Essentially the supplier/manufacturer will certify that the equipment has been designed and constructed to meet the essential safety requirements, typically following the guidelines of ISO 80079-36 as an example for mechanical equipment.
On delivery the equipment will be marked accordingly, but specifically with what is known as an Equipment Protection Level (EPL).
Manufacturers and equipment categories
Just to confuse matters, although you have provided the zonal information, the equipment manufacturers work to an equipment category – equipment for use in Zone 0 or 20 will have an EPL of Ga or Da; equipment for use in Zone 1 or 21 will have an EPL of Gb or Db; equipment for use in Zone 2 or 22 will have an EPL of Gc or Dc.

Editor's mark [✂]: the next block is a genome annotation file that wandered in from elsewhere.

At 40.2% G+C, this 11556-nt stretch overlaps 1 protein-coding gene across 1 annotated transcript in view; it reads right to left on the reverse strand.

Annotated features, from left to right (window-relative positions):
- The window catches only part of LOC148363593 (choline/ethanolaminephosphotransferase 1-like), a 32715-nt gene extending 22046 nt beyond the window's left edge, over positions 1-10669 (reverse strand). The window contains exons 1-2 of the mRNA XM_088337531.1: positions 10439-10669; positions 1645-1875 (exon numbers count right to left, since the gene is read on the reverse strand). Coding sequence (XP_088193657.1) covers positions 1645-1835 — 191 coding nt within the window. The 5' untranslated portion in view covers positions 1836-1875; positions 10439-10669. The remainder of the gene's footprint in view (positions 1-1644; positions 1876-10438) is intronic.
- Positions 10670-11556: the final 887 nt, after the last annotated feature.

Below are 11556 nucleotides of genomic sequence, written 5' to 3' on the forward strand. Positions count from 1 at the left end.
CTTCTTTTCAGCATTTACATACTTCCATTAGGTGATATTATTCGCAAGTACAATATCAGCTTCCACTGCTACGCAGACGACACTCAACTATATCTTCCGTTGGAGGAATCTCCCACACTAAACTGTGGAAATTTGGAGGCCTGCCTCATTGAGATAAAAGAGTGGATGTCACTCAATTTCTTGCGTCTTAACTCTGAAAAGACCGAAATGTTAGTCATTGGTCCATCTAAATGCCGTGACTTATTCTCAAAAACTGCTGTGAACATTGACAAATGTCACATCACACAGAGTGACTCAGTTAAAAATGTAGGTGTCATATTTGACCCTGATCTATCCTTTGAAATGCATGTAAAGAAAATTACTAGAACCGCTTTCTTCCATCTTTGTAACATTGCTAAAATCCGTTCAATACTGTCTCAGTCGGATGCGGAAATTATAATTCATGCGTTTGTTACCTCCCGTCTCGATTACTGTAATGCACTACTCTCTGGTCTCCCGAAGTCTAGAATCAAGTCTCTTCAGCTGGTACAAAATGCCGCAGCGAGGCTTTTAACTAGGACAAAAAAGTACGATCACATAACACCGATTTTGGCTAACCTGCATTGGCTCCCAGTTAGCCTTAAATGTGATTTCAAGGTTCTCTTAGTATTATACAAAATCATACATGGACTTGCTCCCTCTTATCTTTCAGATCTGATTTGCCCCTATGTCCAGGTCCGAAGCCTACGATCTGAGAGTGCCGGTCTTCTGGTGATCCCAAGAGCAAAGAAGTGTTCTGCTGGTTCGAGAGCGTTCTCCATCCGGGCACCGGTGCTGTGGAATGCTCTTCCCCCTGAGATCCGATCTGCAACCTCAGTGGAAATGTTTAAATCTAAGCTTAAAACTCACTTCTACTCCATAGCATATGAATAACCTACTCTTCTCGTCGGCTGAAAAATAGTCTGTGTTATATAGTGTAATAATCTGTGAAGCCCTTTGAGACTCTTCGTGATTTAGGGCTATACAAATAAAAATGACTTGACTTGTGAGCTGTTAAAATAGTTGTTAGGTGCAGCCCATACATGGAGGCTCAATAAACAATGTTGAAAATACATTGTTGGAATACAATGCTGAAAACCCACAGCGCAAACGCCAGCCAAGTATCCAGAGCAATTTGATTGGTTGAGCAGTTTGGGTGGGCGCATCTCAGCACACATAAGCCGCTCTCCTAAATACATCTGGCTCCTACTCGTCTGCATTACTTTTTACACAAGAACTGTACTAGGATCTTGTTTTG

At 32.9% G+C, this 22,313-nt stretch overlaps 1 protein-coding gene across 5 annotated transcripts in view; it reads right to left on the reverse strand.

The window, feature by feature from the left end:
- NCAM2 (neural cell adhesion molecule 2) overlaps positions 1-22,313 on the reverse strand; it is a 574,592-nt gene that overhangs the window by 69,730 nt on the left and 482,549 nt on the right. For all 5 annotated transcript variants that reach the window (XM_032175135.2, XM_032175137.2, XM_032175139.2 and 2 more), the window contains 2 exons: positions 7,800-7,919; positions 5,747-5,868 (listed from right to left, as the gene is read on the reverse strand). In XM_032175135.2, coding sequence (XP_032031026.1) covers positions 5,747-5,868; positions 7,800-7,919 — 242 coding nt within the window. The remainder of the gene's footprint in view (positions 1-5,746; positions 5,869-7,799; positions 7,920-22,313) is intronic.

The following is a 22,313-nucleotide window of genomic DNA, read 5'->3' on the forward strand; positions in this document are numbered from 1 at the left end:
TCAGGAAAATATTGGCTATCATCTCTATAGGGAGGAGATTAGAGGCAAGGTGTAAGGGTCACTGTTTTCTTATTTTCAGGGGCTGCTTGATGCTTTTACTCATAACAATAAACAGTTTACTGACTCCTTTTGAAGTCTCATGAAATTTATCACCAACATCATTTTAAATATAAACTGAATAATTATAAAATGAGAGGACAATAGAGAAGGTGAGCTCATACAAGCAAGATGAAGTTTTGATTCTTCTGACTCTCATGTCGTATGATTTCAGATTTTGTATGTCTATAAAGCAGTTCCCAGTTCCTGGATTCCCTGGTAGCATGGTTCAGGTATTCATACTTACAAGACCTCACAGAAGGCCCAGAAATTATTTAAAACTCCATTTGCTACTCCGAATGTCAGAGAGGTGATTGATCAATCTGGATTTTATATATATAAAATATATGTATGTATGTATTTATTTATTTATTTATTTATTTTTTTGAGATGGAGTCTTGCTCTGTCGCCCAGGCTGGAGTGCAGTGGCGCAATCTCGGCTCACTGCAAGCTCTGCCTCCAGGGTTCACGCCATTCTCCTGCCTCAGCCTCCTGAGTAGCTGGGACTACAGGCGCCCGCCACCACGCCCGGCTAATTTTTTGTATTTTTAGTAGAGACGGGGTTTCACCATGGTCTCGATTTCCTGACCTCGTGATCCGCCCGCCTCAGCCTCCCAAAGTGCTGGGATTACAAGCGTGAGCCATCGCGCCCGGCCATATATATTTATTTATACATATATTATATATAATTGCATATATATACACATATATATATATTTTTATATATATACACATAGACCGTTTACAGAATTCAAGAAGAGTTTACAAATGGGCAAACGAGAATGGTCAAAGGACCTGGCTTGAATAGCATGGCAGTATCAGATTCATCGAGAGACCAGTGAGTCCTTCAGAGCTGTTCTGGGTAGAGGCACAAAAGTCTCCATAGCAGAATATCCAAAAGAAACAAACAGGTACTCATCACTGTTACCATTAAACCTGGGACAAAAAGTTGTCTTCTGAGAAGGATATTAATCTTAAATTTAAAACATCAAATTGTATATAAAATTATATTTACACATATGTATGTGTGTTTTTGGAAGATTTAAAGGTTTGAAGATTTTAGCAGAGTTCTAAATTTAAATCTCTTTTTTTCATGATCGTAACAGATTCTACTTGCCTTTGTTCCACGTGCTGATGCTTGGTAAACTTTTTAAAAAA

The appropriate legislation that suppliers and manufacturers must comply with for certified equipment is the Equipment for Use in Potentially Explosive Atmospheres Regulations, usually known as the EPS Regulations.
These Regulations define two groups of equipment:
Group I – for underground mining applications and surface parts of mines.
Group II – for surface industry and there are three categories
These are then given categories based on the hazardous zone in which they operate within:
Category 1 (provides very high level of protection – very low probability of ignition) (Zone 0 and or 20)
Category 2 (high level of protection) (Zone 1 and or 21)
Category 3 (normal level of protection) (Zone 2 and or 22)
Real world operations – spray booth
All the above is perhaps clearer if a worked example is illustrated.
Let’s assume that you spray paint articles with solvent based (toluene) paint (flashpoint less than ambient temperatures) in a spray booth.